June 23, 2020
The population of very-high-net-worth (VHNW) individuals – those with a net worth of $5 million to $30 million – rose 10 percent in 2019 to 2.7 million to a combined net worth of $26.6 trillion, suggesting that affluent consumers are gaining income at a faster rate than in previous years.
VHNW individuals grew by only 1 percent in 2018, according to a new report from Wealth-X.
"This growth reflects a strong bounce-back across most asset classes, despite the turbulent geopolitical environment, ongoing trade disputes and a slowing global economy,” said Maya Imberg, director of thought leadership and analytics at Wealth-X.
“An important driver of this recovery was the reorientation of policy by major central banks towards monetary stimulus, which delivered a boost to investor sentiment and world equity markets, as did an easing of trade tensions towards the end of the year,” she said.
The majority, 85 percent, of VHNW people are self-made individuals.
“Wealthy individuals often create a halo effect for those in lower tiers of wealth as their consumer behavior creates aspirational influence,” Ms. Imberg said.
North America, the most concentrated area for the VHNW, saw their collective net worth increase about 15 percent.
The VHNW population in the United States accounted for approximately 36 percent of the global total in 2019.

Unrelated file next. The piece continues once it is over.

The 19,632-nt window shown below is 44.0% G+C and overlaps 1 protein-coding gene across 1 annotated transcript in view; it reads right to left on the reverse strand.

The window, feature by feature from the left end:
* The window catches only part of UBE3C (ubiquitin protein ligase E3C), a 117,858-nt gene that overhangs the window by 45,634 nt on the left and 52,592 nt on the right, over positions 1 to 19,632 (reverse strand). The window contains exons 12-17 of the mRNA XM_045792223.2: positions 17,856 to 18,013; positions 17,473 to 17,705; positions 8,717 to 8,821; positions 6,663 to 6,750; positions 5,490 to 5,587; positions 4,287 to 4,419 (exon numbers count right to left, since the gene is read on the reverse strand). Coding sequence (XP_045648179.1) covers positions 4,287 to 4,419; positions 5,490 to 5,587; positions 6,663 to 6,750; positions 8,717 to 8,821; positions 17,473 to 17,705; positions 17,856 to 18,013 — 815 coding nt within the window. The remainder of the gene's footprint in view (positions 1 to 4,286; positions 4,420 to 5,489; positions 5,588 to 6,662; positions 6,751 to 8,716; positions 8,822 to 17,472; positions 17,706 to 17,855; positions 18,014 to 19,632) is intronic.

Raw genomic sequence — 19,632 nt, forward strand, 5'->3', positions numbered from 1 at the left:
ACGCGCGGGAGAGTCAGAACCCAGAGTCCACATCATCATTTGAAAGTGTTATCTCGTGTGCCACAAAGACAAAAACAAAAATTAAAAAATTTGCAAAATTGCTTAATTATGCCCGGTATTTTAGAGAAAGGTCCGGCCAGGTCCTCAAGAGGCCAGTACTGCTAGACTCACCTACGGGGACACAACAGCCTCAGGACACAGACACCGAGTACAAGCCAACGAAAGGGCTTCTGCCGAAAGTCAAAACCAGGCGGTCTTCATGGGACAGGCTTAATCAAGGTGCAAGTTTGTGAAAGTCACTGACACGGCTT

Six U.S. cities feature in the top 10, while Asia and Europe had two cities each.
New York was the city with the largest number, with 110,170 VHNW people there in 2019.
Very high net worth went up 20 percent in Asia and Africa. China and Japan ranked high on the list. Combined the two countries account for 60 percent of VHNW wealth in Asia. The number of VHNW people in China make up 10 percent of their global population, almost double that of 2010.
Some 73,845 VHNW people live in Tokyo. Hong Kong counts 9,000.
"When it comes to density, all three of the top countries are well-established financial services hubs, attracting capital from, and trading with, their close neighbors,” said Maeen Shaban, director of research and analytics at Wealth-X.
“At 9,679 VHNW individuals per million adults, Hong Kong leads by a significant margin, reflecting – notwithstanding the current political crisis – the economic benefits of a stronger relationship with China over the past two decades,” she said.
Interestingly, no mainland Chinese or German cities made the Top 10 list, despite having the second- and fourth-largest VHNW populations on a national level.
Hong Kong, Switzerland and Luxembourg have the highest density of VHNW individuals.
Europe and the Pacific did not see their numbers of VHNW people grow by as much as other regions.
However, the VHNW population in France grew by 11 percent, while the rest of European wealth markets only grew modestly at 1 percent to 3 percent. Investor confidence in France was supported by signs of structural resilience in the economy. Political instability led to a slow growing economy in the United Kingdom and Italy. Germany had issues in the automotive sector.
Unexpectedly, Sweden, Denmark and Norway feature among the top 10 likely due to a very high level of GDP per capita.
The Middle East saw negligible increases, and wealth in Latin America and the Caribbean stagnated.
Outside of China and the U.S., Istanbul and Ankara in Turkey are expected to be the fastest-growing VHNW cities over the next five years, with annual growth estimated to reach 17 percent annually.
"This will be driven by the country’s dynamic and diversified private sector, rising investment and tourism, and government policy that strongly prioritizes economic growth," Ms. Shaban said.